Early Setback for Artists in Lawsuit Over Generative AI

The first group of artists to bring a lawsuit for copyright infringement against Stable Diffusion-developer Stability AI, along with Midjourney and DeviantArt, suffered a setback in court last week when a federal district court judge in San Francisco indicated he is likely to dismiss most of the charges in the case, albeit while leaving the door open for the plaintiffs to file a new complaint.

At a hearing Wednesday (July 19) District Judge William Orrick said he is “inclined to dismiss most of [plaintiffs Sarah Andersen, Kelly McKernan, and Karla Ortiz’s] claims without prejudice,” meaning they can amend their complaint to address the deficiencies cited by the defends in their motions to dismiss and refile their lawsuit.

 Of the three named plaintiffs, only Andersen had registered the allegedly infringed work with the Copyright Office, and thus “asserted a cognizable claim of direct infringement against Stability AI for copying her work at the ‘input’ stage,” Orrick said.

The court has yet to issue a formal written opinion in the case, so nothing it certain. But in his comments from the bench, Judge Orrick put his finger on one of the main hurdles faced by artists, as well as by photographers, writers and other creators who have filed, or threatened to file lawsuits over the unauthorized use of their work in training AI models, discussed here in previous posts: the problem of attribution.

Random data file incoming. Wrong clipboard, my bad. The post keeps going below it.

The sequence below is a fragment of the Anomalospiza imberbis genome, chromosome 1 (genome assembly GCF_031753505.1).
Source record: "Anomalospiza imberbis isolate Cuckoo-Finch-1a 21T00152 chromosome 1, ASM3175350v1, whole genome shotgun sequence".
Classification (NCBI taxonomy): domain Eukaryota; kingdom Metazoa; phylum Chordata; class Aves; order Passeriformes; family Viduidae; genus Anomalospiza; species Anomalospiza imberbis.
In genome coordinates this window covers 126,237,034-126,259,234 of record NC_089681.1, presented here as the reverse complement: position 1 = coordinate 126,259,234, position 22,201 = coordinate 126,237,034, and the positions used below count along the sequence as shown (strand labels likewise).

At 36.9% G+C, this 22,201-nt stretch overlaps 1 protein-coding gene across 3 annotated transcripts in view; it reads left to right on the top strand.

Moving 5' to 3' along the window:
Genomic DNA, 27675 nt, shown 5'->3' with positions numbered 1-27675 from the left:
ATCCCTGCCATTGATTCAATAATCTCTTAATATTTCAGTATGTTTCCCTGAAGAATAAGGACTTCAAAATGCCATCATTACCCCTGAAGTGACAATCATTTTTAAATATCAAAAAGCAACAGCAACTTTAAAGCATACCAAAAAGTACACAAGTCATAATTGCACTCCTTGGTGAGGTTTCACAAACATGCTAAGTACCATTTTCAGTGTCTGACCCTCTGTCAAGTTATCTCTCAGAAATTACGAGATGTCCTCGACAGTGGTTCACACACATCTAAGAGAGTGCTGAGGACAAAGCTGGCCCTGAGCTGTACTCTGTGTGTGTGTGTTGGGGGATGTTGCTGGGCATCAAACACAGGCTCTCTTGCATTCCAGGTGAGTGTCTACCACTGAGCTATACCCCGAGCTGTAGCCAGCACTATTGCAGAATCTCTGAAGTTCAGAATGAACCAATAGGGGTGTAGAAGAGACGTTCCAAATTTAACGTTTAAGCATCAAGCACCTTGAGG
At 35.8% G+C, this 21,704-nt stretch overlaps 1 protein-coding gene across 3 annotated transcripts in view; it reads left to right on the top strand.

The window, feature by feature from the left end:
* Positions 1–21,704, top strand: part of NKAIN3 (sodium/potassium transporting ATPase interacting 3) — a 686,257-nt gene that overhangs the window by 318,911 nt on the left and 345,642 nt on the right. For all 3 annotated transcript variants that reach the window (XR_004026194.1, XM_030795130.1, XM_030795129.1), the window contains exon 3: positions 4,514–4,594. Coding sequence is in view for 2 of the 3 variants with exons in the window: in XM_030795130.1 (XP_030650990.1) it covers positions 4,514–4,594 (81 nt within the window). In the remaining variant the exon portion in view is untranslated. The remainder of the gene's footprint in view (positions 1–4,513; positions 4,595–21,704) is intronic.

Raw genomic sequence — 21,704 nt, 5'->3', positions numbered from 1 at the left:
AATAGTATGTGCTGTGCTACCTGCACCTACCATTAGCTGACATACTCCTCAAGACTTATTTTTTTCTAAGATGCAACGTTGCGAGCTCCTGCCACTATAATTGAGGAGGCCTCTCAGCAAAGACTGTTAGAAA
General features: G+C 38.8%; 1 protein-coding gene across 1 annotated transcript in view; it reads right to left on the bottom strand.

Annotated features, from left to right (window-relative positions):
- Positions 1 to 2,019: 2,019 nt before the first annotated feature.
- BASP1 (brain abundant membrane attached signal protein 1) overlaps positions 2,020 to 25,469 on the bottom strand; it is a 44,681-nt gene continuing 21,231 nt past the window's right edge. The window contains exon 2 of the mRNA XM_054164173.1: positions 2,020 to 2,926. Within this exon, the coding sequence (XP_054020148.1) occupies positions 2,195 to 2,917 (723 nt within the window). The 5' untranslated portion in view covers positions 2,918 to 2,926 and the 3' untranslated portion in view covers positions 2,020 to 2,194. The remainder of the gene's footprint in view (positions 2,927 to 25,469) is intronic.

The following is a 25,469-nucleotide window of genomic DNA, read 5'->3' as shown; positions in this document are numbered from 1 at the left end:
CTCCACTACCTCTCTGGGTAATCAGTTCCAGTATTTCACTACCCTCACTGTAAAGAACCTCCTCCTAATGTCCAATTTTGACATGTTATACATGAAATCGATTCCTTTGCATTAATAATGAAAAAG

According to Orrick, the plaintiffs should be able to “provide more facts” about the alleged copyright infringement because they have access to Stability’s relevant source code, which is also contained in Midjourney’s and DeviantArt’s code base.

Absent that, he said, it “seems implausible,” the plaintiffs’ specific works were significantly involved in constructing Stable Diffusion’s model given that it was trained on more than 5 billion images.

The judge also seemed to pour cold water on claims that the output produced by the image generators could be infringing copies of images used in training.

“I don’t think the claim regarding output images is plausible at the moment,’ he Orrick said, “because there’s no substantial similarity” between the images produced by the models and those of the artists.

While Judge Orrick’s musings from the bench have no direct bearing on the now multiple similar cases filed by creators and rights owners over the use of their works to train generative AI models, as the first to the court house door the San Francisco case is something of a case of first impression involving the current generation of AI technology. As such, having it summarily dismissed over the attribution problem does not bode well for those other cases, or for hopes of using the currently well-established copyright case law and statutory text to convince (force?) AI developers to accept a licensing regime for the use of copyrighted works in training datasets.

Nor does it bode well for efforts to create and operate such a system. If attribution cannot be established for purposes of liability, it will be difficult to rely on for purposes of remuneration.

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